Even with a 33-point lead, Bill Belichick couldn’t resist a clever move Monday to get an extra edge.
During the fourth of quarter of his team’s blowout win against the New York Jets, the Patriots coach took advantage of what he later described as a “loophole” in the rules to drain nearly an additional minute off the clock.
Up 33-0 with 11:13 left in the game, the Patriots had the ball on fourth down on the Jets’ 33-yard line and, after running down the 40-second play clock, took what appeared to be an intentional delay of game penalty to give punter Jake Bailey more room to punt. However, Jets coach Adam Gase declined the penalty.
The problem, however, for the Jets was that the game clock did not stop. So the Patriots again ran down the play clock to near zero — and the game clock to under 10 minutes — before Brandon Bolden drew what again appeared to be an intentional false start penalty (presumably, Belichick knew that, according to NFL rules, two consecutive delay of games would have drawn a unsportsmanlike conduct penalty against the Patriots, resulting in a 15-yard loss and a clock stoppage).
Belichick: Fun guy 🙂#NEvsNYJ (via @thecheckdown) pic.twitter.com/vJepxnV8sm— SportsCenter (@SportsCenter) October 22, 2019
But again, Gase declined the penalty, allowing another 40 seconds to run off the clock before Bailey eventually punted the ball and eliciting an ever-so-subtle smile from Belichick on the opposing sideline.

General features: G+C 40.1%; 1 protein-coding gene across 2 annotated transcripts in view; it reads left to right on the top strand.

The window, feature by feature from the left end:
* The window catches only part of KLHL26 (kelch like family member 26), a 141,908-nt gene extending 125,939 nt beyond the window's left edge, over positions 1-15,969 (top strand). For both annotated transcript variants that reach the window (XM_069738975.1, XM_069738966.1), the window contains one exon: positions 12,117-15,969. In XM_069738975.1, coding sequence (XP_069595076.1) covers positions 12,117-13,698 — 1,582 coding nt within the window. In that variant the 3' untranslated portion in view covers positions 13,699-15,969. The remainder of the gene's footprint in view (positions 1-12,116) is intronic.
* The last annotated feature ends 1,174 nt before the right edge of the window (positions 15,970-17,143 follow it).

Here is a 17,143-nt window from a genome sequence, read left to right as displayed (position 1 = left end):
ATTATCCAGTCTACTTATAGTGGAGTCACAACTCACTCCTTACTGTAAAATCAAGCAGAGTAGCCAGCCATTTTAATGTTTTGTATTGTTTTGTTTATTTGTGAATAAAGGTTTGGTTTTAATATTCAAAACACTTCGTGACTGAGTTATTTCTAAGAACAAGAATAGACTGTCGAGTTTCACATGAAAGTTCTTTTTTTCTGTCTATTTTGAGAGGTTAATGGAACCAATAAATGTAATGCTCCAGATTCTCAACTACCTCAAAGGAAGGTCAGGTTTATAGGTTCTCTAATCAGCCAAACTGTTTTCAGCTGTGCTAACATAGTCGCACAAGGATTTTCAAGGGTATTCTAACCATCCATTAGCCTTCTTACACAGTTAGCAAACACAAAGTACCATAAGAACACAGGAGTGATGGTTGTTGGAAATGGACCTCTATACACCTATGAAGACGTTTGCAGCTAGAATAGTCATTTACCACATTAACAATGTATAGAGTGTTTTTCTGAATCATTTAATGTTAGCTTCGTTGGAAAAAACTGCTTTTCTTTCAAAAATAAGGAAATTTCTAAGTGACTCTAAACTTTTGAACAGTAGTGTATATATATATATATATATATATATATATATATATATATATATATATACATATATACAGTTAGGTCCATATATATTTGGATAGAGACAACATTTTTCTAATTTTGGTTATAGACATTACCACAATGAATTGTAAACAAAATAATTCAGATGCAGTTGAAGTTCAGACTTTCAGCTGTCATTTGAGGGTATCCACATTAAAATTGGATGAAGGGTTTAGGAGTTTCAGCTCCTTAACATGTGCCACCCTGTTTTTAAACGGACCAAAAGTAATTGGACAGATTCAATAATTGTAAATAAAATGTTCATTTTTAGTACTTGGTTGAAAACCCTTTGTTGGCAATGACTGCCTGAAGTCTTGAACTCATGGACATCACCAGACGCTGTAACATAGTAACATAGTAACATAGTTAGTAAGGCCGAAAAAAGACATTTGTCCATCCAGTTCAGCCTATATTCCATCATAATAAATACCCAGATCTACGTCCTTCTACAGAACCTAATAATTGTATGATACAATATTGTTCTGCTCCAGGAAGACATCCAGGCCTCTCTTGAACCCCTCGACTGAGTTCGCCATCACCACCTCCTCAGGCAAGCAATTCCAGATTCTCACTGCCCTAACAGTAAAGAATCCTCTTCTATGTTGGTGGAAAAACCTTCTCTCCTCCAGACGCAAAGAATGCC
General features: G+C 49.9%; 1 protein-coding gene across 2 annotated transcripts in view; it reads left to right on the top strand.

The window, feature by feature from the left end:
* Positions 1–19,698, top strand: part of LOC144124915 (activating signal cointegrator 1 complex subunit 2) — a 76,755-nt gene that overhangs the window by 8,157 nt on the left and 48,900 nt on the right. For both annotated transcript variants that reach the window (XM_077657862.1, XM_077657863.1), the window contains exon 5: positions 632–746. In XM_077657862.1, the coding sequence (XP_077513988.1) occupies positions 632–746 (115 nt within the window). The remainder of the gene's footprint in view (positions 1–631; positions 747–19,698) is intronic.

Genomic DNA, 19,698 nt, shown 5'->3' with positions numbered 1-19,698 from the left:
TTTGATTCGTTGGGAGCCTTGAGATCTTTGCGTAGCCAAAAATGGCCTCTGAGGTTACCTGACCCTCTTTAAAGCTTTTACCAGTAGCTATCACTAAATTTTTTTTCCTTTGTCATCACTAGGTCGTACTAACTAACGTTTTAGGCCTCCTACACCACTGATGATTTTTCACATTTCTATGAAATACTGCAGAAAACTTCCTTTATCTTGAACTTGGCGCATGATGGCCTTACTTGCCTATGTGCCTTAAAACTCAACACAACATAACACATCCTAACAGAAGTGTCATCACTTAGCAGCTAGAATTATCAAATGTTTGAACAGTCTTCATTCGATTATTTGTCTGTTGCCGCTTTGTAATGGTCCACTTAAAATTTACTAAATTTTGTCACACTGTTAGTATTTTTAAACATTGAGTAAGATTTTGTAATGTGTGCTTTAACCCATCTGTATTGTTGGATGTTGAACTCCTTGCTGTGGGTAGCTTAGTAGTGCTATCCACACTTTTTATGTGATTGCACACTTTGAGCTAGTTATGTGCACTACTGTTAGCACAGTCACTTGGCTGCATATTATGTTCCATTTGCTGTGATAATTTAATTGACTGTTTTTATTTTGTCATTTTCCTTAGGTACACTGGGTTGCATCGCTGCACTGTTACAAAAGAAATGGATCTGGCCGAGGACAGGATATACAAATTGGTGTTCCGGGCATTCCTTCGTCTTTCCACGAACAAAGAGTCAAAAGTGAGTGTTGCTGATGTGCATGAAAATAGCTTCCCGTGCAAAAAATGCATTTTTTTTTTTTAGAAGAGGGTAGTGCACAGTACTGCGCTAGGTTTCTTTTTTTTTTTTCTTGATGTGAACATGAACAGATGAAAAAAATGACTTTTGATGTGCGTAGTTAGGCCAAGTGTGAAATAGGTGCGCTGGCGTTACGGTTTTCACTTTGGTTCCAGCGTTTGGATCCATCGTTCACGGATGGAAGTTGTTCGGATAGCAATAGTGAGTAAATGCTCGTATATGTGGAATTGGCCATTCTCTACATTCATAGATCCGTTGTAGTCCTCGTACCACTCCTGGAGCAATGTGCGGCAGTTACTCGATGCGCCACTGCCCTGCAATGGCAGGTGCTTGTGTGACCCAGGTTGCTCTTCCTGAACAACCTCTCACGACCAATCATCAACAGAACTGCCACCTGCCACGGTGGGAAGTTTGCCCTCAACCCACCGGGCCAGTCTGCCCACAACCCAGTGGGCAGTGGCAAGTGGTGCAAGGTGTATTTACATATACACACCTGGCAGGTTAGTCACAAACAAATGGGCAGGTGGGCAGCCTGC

In total, 90 seconds elapsed between the Patriots’ third- and fourth-down snaps. But both ESPN announcers and NFL fans alike were more captivated by Belichick’s rare display of amusement. Twitter even created a “moment” capturing his quickly viral reaction.
After the game, Belichick was asked about the series of events and admitted that he utilized a “loophole” in the NFL rules that the league might seek to address.
“It was just the way the rules are set up,” Belichick said during his post-game press conference, acknowledging that the Patriots were “able to run quite a bit of time off the clock without really having to do anything.”
“That’s probably a loophole that will be closed, and probably should be closed,” he added. “But right now it’s open.”